*** Sourced from Core Logic RP DATA
The Pain and Gain Report is a quarterly analysis of homes which were resold over the quarter. It
compares the most recent sale price to the previous sale price in order to determine whether the property
sold at a gross profit or gross loss. It provides a proxy for the performance of each housing market and
highlights the magnitude of profit or loss the typical seller of a home makes across those regions
Over the March 2015 quarter, 9.1% of all homes resold recorded a gross loss when compared to their
previous purchase price. This figure was slightly higher than the 8.6% recorded at the end of 2014 but
lower than the 9.6% over the same quarter last year. Although the proportion of loss-making resales
rose, the figure has been fairly steady over the past 12 months. The total value of the loss-making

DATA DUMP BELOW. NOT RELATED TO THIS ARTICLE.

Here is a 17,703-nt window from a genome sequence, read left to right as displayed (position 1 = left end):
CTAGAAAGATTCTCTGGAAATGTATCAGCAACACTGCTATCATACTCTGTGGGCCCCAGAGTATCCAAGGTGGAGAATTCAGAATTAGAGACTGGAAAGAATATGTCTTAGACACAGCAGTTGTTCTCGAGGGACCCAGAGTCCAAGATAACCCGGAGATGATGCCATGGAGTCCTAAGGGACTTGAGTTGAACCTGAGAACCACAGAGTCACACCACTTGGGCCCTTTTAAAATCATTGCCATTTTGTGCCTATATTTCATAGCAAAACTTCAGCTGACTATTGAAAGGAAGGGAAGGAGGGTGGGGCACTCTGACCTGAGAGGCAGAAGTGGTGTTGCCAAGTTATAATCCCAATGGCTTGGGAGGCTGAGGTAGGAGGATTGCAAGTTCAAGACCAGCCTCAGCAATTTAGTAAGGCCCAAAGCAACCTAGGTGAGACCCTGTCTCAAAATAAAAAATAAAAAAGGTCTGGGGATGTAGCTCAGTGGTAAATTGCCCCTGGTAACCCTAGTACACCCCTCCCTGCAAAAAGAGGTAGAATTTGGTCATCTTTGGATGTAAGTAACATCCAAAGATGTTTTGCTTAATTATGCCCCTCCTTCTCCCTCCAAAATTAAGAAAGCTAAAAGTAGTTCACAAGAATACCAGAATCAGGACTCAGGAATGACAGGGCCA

resales over the quarter was $417 million with an average loss of $69,468.
While 9.1% of resales were transacted at a loss, the vast majority (90.9%) of properties resold over the
quarter did so at a profit. In fact, 30.7% of homes resold for more than double their previous purchase
price. Across those homes which sold at a profit, the total value of this profit was recorded at $13.8 billion
with the average gross profit recorded at $230,633.
The data also highlights the fact that ownership of property, whether for investment or owner occupier
purposes should be seen as a long-term investment. Across the country, those homes that resold at a
loss had an average length of ownership of 6.0 years. Across all sales recording a gross profit the
average length of ownership was recorded at 10.0 years, while homes which sold for more than double
their previous purchase price were owned for an average of 16.8 years.
The capital city housing markets continue to record a lower proportion of loss-making resales than
regional areas of the country. The trends in regional areas are shifting with the proportion of loss-making
resales falling in areas linked to tourism and lifestyle. On the other hand, housing markets linked to the
resources sector are generally seeing an increase in loss-making resales as housing market conditions
continue to deteriorate.